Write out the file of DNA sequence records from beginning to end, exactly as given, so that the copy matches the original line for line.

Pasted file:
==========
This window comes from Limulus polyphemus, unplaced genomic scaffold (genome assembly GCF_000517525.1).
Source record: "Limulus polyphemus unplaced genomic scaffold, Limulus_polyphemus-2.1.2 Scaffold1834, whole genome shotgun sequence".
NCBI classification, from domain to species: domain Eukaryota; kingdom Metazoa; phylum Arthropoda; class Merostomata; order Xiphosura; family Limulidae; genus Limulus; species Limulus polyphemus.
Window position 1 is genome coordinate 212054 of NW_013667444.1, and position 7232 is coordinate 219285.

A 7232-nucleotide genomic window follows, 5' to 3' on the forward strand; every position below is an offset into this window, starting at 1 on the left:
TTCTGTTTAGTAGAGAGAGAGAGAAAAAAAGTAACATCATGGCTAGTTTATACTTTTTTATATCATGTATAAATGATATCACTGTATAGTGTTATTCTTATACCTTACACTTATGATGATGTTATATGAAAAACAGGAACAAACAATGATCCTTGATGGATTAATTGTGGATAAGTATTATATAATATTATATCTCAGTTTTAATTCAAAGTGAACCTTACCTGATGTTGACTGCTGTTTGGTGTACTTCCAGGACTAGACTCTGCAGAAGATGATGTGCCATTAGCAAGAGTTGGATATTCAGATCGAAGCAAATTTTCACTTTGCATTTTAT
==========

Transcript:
This window comes from Limulus polyphemus, unplaced genomic scaffold (genome assembly GCF_000517525.1).
Source record: "Limulus polyphemus unplaced genomic scaffold, Limulus_polyphemus-2.1.2 Scaffold1834, whole genome shotgun sequence".
NCBI classification, from domain to species: domain Eukaryota; kingdom Metazoa; phylum Arthropoda; class Merostomata; order Xiphosura; family Limulidae; genus Limulus; species Limulus polyphemus.
Window position 1 is genome coordinate 212054 of NW_013667444.1, and position 7232 is coordinate 219285.

A 7232-nucleotide genomic window follows, 5' to 3' on the forward strand; every position below is an offset into this window, starting at 1 on the left:
TTCTGTTTAGTAGAGAGAGAGAGAAAAAAAGTAACATCATGGCTAGTTTATACTTTTTTATATCATGTATAAATGATATCACTGTATAGTGTTATTCTTATACCTTACACTTATGATGATGTTATATGAAAAACAGGAACAAACAATGATCCTTGATGGATTAATTGTGGATAAGTATTATATAATATTATATCTCAGTTTTAATTCAAAGTGAACCTTACCTGATGTTGACTGCTGTTTGGTGTACTTCCAGGACTAGACTCTGCAGAAGATGATGTGCCATTAGCAAGAGTTGGATATTCAGATCGAAGCAAATTTTCACTTTGCATTTTAT